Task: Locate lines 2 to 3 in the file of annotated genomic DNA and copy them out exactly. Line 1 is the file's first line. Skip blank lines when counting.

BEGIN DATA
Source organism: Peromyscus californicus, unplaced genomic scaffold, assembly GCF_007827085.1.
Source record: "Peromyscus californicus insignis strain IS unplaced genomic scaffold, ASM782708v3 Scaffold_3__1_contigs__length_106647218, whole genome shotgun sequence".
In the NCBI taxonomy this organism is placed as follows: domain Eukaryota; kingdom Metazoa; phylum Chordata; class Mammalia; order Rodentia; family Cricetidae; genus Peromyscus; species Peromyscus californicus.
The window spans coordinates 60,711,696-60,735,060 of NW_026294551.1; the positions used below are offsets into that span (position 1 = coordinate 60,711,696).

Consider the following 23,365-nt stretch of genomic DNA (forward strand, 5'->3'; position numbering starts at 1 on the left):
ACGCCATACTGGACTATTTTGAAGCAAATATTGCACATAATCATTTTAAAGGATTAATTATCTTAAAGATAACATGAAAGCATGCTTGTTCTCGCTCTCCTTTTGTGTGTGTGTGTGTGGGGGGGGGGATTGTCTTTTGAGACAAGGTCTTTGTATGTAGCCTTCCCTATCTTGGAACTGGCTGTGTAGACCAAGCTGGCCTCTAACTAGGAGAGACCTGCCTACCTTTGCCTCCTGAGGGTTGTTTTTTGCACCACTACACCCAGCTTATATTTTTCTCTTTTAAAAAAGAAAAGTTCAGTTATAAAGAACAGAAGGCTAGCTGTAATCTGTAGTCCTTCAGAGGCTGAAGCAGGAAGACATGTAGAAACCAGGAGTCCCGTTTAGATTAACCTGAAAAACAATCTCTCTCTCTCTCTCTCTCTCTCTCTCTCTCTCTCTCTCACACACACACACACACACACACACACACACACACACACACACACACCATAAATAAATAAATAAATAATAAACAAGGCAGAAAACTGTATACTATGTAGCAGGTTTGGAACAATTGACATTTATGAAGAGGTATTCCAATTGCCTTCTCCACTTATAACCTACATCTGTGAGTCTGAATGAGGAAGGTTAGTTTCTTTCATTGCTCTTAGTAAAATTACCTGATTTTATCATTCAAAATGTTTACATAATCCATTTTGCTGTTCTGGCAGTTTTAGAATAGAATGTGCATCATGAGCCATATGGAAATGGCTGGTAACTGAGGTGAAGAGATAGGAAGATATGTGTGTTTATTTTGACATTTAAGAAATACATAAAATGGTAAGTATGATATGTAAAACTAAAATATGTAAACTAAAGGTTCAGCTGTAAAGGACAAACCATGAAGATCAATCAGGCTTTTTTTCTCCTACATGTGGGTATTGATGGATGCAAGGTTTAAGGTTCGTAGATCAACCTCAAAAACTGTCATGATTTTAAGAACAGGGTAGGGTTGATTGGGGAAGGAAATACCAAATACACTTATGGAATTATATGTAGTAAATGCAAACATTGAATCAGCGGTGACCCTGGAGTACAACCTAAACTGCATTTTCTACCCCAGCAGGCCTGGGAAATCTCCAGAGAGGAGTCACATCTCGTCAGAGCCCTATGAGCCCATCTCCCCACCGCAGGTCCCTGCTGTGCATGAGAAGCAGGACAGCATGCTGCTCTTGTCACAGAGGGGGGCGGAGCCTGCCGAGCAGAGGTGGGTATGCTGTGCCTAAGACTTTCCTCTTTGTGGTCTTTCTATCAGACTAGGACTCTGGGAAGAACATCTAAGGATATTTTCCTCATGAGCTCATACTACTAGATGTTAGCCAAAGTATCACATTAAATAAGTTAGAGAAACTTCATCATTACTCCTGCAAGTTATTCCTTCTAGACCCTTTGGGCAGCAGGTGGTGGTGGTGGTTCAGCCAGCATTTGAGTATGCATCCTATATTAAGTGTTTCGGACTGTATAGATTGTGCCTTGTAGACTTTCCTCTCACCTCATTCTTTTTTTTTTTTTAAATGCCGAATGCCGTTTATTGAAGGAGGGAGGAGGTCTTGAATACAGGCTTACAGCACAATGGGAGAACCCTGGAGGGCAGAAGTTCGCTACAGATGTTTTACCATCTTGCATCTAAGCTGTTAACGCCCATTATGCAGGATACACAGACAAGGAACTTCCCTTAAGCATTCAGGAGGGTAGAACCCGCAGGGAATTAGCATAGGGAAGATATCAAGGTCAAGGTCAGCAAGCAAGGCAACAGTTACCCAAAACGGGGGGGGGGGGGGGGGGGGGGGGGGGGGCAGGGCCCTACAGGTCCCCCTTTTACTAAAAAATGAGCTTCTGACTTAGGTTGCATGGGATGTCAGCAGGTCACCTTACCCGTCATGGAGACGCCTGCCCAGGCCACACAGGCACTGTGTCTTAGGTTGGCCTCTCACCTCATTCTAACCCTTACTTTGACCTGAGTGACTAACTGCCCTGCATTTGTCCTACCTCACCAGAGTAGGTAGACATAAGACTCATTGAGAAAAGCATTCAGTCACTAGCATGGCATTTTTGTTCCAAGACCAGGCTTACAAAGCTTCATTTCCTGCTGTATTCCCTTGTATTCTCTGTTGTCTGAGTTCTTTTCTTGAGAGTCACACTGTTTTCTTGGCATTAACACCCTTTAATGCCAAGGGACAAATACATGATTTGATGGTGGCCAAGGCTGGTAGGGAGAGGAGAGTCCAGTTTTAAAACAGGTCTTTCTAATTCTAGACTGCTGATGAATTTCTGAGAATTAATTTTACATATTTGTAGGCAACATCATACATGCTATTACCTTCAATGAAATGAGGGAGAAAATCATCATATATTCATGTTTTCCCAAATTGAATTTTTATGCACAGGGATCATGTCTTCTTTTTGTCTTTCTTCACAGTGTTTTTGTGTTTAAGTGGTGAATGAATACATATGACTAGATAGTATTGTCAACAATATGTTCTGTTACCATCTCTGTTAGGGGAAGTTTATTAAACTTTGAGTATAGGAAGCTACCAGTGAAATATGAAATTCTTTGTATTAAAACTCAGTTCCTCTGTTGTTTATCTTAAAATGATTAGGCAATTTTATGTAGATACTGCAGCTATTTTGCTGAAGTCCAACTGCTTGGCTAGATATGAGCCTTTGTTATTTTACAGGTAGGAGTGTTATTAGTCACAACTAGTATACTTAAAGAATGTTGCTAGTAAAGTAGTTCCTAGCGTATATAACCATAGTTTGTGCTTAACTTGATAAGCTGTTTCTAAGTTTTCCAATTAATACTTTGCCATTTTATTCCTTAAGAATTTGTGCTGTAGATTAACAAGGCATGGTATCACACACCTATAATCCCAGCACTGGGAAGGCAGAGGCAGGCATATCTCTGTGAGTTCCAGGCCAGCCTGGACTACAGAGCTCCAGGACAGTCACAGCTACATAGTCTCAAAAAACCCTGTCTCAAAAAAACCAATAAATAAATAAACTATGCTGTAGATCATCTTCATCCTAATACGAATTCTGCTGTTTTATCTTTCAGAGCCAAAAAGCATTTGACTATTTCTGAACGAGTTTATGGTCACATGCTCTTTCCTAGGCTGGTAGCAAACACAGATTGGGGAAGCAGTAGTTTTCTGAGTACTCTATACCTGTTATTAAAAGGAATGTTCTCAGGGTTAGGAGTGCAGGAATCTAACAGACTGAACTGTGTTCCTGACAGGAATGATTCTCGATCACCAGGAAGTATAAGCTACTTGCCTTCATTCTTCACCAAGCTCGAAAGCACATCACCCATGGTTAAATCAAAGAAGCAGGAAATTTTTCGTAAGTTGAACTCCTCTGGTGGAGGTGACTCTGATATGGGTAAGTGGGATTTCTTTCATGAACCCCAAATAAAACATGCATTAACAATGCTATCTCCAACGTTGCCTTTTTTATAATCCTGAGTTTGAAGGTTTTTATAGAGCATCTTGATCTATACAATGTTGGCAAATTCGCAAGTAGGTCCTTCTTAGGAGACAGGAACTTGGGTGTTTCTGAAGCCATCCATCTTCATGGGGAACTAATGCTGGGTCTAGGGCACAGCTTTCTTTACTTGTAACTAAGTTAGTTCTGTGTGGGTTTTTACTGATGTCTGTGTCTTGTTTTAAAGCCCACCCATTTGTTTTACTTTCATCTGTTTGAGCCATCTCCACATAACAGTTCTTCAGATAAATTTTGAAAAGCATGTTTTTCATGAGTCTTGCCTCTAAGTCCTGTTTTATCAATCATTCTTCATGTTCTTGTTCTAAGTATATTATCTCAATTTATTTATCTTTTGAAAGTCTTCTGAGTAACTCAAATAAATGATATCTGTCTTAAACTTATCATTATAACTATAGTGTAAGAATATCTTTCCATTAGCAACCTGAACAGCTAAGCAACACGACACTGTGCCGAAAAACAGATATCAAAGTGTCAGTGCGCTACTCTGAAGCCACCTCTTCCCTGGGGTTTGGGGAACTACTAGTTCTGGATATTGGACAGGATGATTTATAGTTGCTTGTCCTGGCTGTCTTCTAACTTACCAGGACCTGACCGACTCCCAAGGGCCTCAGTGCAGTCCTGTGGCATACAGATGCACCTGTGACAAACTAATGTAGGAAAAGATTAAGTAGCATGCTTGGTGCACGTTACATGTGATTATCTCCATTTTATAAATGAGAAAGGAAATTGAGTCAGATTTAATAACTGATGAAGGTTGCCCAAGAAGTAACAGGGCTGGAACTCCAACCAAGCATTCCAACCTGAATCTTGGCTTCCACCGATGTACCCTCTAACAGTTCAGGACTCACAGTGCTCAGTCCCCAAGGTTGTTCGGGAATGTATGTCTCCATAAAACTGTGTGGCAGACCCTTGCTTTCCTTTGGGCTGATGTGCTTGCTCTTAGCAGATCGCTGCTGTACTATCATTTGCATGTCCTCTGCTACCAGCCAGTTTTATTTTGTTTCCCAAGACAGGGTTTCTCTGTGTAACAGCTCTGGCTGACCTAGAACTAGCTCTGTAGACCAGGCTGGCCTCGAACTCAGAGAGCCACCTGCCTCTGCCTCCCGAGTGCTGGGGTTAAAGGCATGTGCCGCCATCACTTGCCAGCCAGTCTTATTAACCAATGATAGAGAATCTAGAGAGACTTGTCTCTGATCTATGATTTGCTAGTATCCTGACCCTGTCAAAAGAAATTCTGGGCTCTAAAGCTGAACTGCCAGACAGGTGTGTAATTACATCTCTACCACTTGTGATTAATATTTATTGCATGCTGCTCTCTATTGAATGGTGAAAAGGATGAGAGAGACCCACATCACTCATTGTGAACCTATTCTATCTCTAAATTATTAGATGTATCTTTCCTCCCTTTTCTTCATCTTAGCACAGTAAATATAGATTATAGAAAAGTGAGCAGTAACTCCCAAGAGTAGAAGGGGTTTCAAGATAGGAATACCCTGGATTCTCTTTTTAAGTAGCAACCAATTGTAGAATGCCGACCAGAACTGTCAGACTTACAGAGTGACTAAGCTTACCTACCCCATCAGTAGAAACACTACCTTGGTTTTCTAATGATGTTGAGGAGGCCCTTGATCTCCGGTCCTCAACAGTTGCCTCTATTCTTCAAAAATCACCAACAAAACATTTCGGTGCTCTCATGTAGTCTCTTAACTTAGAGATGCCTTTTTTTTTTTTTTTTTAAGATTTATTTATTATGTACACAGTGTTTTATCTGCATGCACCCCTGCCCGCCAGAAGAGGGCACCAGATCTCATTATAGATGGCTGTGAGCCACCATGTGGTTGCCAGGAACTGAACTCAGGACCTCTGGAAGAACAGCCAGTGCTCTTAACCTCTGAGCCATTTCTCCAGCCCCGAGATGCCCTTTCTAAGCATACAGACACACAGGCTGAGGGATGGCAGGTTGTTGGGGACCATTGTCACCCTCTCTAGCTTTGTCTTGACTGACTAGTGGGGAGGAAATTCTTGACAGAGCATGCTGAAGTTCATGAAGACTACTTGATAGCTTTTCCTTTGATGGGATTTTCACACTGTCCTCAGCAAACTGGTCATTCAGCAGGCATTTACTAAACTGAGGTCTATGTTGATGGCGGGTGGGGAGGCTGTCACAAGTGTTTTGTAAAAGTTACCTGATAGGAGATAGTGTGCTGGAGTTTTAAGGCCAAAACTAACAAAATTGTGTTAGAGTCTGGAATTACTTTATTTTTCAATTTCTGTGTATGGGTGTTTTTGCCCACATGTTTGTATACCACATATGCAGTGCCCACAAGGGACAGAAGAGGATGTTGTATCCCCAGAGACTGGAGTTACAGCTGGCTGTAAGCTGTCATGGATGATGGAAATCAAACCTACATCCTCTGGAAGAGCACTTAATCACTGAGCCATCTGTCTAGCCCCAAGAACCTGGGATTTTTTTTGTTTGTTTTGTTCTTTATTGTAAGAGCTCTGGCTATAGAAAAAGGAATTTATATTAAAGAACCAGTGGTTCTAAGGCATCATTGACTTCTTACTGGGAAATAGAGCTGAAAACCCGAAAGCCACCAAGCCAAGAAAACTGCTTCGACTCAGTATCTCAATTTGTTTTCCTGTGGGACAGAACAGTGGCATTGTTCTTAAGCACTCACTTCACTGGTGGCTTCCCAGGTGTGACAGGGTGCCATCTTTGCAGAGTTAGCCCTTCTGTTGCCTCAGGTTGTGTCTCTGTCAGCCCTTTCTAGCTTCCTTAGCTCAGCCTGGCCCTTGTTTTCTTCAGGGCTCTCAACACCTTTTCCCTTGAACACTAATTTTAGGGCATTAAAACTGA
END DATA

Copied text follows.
Source record: "Peromyscus californicus insignis strain IS unplaced genomic scaffold, ASM782708v3 Scaffold_3__1_contigs__length_106647218, whole genome shotgun sequence".
In the NCBI taxonomy this organism is placed as follows: domain Eukaryota; kingdom Metazoa; phylum Chordata; class Mammalia; order Rodentia; family Cricetidae; genus Peromyscus; species Peromyscus californicus.